I used to wonder how anyone could “like” sleeping. I never liked or disliked it, but now I like it. For those few hours there is no virus, no impossibly stupid news, none of this exists. Last night (in an effort to keep me asleep) my imagination sent me two Siberian Huskies who, on their own, moved into my house with Bear and Teddy. They were beautiful gray and white ones like Cody O’Dog. They had the intelligence and independence of every Siberian Husky I’ve known who had a half-way decent puppy-hood and love from a knowledgeable and experienced human.
Obviously, I didn’t want to wake up. Huskies are wonder-dogs in themselves, but they also represent a time in my life when I could run in the mountains. That’s really the ONLY thing for which I would turn back the clock and I wouldn’t even care that it was running in the hills that brought to my current walking limit (for now? forever?) of 2 miles and (because that’s not enough) my ride the bike-to-nowhere reality.
For those of you who have never been trapped at home before, I’m an expert having been stuck here twice in the last year due to injuries. I’m happy with it, but that took a little stragetizing. A routine helps. Exercise is necessary. The bike-to-nowhere is not boring if you get in the habit of riding it — and watch a movie or a bike riding video. My favorites are “Bike the World” which are free on Youtube (uninterrupted, too) and silent so you can listen to whatever you want. The routes are great, many crossing mountain passes such as the Gottard or the Furkha. My favorite at the moment is “Crossing the Picos Europa.”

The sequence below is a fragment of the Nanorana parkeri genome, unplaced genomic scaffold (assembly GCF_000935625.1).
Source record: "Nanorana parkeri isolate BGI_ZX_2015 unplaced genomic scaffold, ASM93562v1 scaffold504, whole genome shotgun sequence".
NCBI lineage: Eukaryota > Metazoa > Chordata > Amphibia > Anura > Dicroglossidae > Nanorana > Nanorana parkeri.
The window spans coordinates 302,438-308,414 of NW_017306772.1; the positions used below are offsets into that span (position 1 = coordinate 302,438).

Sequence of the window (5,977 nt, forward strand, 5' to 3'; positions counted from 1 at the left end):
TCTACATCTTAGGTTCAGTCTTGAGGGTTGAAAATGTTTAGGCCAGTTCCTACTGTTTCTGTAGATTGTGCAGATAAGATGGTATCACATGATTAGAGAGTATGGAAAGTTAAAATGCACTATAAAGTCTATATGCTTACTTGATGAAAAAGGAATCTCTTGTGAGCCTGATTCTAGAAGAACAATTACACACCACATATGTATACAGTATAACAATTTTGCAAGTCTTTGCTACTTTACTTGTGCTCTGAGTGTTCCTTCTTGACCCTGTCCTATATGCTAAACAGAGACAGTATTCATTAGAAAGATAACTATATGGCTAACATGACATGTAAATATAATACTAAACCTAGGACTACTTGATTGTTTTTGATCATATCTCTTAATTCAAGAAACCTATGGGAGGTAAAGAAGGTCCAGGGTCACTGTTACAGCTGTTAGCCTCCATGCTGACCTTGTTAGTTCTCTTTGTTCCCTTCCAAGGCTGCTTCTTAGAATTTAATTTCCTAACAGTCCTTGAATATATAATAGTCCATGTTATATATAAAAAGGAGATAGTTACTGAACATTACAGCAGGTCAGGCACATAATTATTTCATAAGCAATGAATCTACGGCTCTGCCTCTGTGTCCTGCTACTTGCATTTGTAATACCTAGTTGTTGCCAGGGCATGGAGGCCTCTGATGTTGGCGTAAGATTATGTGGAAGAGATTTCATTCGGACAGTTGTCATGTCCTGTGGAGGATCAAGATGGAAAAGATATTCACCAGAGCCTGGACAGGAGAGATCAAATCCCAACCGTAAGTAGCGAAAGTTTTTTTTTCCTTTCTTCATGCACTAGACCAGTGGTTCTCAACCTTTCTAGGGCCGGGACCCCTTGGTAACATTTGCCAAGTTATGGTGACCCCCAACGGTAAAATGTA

Extroverted people have a bigger adjustment than I have. I wouldn’t be hanging out with people much under normal circumstances, but shopping would not be the sketchy thing it is now.
Last night I was thinking about a lecture given by Michael J. Preston in my very first class in college. It was Middle English Verse Romances, an upper division class that he’d given me permission to take. I won’t say I “got it.” I didn’t, but in the fullness of time I became a Swiss Medievalist Historian.
Life is weird.
On that day Mike Preston said, “You have to understand what life was like for people in the Middle Ages. Night was DARK. Dark like none of you have ever experienced. I have experienced it. I grew up on a farm in Eastern Washington.” We were to hear about that farm a LOT. He then went on to say something more (I paraphrase because it’s been 50 years), “Outside their houses, away from their fires, were brigands and thieves. But that wasn’t all. There were beasts – wolves and bears — and some that lived in their imaginations. Beasts and demons waiting, waiting, to prey on them. They knew nothing about disease or its causes; it was just another one of the faceless monsters lurking beyond their fires, blood-thirsty, unpredictable, diabolical, invincible”
Last night, as I read the order finally passed down by our Governor, Jared Polis, telling us to stay home except for the usual, uh, exceptions, I thought of that lecture. I’m not living in Western Washington on a farm, and we have street lights, but it’s dark in the San Luis Valley. We’ve even been named — or parts of us have been named — National Dark Sky Areas. Out there in the Big Empty, where I walk so happily and peacefully with Bear, night is very dark. Then I thought of all of us hunkered down in our homes, and the scary beast beyond our windows.